Insects have a protective exoskeleton made up of a multi-layered cuticle that helps to withstand various environmental and pathogenic challenges. It consists of three morphologically and functionally distinct layers, the outermost waterproof envelope, the protein-rich epicuticle and the innermost chitin/protein-rich procuticle [13]. Structural cuticular proteins (CPs) and the matrix polysaccharide chitin are the primary components of the procuticle that consists of exo- and endocuticular layers. During cuticle maturation and tanning (sclerotization and pigmentation), some of the CPs are cross-linked by quinones or quinone methides produced by laccase 2-mediated oxidation of N-acylcatechols [46]. This vital process together with dehydration is important for insect development and growth because it produces the appropriate combination of mechanical and physical properties for different cuticles depending on the species and on specific regions of the insect anatomy even in the same animals [7,8]. The functions of individual insect CPs in determining the properties of the cuticle are not well understood. This study examines the role of a CP in Tribolium castaneum (red flour beetle), TcCPR4, which is present in rigid adult cuticles.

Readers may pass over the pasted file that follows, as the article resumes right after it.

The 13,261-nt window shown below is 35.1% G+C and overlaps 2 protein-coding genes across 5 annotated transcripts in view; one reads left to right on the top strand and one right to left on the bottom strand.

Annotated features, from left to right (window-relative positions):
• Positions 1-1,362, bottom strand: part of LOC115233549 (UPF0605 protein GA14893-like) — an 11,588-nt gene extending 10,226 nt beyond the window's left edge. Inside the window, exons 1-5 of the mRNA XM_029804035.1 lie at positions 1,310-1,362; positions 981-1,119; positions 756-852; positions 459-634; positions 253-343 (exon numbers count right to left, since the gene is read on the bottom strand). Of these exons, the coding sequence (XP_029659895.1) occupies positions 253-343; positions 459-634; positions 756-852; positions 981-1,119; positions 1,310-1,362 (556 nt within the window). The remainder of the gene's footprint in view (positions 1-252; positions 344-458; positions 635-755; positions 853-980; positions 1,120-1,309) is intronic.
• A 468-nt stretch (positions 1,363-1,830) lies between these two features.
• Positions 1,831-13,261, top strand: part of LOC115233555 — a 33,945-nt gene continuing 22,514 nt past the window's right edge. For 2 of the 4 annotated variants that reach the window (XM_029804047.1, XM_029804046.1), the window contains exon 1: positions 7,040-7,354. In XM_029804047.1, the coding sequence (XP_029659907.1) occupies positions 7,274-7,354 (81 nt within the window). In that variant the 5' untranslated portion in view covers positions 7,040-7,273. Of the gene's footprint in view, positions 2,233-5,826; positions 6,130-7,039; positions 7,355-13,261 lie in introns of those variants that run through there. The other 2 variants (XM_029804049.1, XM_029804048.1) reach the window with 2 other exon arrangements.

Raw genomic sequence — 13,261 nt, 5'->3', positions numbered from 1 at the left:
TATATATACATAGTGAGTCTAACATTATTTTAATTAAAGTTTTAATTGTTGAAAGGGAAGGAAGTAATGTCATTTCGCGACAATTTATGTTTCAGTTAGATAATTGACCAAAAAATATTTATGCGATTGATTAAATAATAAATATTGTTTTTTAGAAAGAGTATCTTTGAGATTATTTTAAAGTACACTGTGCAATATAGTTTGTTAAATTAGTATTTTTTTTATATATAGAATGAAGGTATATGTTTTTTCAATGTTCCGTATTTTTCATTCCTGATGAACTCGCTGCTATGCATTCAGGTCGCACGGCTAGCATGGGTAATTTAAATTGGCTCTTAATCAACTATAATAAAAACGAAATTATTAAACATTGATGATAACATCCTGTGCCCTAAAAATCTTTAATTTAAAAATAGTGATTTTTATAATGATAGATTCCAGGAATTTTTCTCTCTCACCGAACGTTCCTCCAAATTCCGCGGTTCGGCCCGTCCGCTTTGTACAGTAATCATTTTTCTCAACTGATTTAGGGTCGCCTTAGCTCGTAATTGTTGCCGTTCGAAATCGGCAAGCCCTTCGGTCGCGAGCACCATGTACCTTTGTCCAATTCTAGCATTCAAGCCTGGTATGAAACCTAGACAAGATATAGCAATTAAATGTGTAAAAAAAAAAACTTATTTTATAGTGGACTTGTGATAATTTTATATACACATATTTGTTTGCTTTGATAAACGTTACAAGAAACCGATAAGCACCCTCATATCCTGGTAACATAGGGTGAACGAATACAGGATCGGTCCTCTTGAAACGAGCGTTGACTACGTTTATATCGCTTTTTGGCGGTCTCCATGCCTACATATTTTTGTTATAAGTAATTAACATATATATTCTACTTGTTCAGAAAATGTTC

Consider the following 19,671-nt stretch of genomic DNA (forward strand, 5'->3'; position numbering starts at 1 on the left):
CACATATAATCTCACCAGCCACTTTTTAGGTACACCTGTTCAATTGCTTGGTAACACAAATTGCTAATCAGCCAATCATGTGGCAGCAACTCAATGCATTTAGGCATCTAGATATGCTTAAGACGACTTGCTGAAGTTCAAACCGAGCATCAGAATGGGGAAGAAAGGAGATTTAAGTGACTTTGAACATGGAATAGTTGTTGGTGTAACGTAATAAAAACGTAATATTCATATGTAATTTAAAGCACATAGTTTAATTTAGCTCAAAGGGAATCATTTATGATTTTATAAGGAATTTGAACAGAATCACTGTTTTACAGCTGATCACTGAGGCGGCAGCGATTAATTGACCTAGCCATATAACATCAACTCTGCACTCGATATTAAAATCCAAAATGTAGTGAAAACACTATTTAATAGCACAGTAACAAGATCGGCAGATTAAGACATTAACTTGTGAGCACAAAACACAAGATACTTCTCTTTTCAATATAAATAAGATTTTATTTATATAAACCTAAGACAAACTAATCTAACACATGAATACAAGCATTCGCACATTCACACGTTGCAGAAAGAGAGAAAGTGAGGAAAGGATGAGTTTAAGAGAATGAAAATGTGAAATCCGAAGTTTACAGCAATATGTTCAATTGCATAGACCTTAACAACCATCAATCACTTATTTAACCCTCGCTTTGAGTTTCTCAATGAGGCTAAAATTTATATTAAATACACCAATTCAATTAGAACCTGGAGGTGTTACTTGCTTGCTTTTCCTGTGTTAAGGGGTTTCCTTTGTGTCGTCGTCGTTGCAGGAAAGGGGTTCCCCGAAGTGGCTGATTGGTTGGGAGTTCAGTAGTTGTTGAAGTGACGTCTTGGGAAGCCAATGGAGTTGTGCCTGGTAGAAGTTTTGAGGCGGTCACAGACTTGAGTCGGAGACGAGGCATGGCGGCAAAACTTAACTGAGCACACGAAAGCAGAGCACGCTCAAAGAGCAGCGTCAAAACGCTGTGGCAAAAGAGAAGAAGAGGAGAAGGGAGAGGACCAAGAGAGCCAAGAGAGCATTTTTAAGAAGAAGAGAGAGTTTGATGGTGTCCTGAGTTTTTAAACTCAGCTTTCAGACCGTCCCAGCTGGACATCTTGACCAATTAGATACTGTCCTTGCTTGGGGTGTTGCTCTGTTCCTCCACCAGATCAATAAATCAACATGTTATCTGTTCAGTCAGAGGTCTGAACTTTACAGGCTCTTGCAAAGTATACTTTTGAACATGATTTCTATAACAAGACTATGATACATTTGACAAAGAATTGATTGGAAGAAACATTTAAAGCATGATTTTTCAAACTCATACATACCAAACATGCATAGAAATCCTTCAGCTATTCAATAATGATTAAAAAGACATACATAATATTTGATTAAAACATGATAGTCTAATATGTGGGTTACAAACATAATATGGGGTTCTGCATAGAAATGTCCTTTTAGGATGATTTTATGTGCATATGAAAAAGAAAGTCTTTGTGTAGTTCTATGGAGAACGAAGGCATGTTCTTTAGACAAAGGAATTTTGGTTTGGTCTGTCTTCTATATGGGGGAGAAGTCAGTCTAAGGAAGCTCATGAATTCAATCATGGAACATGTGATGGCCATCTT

Recent progress in completion and annotation of the genome sequences of several insect species has revealed that there is a large number of genes encoding CP-like proteins in insect genomes [914]. Insect CPs are classified into several distinct families defined by the presence of specific amino acid sequence motifs [15,16]. The largest family is the CPR family, which includes proteins that contain a conserved amino acid sequence motif known as the Rebers & Riddiford (R&R) consensus sequence [17].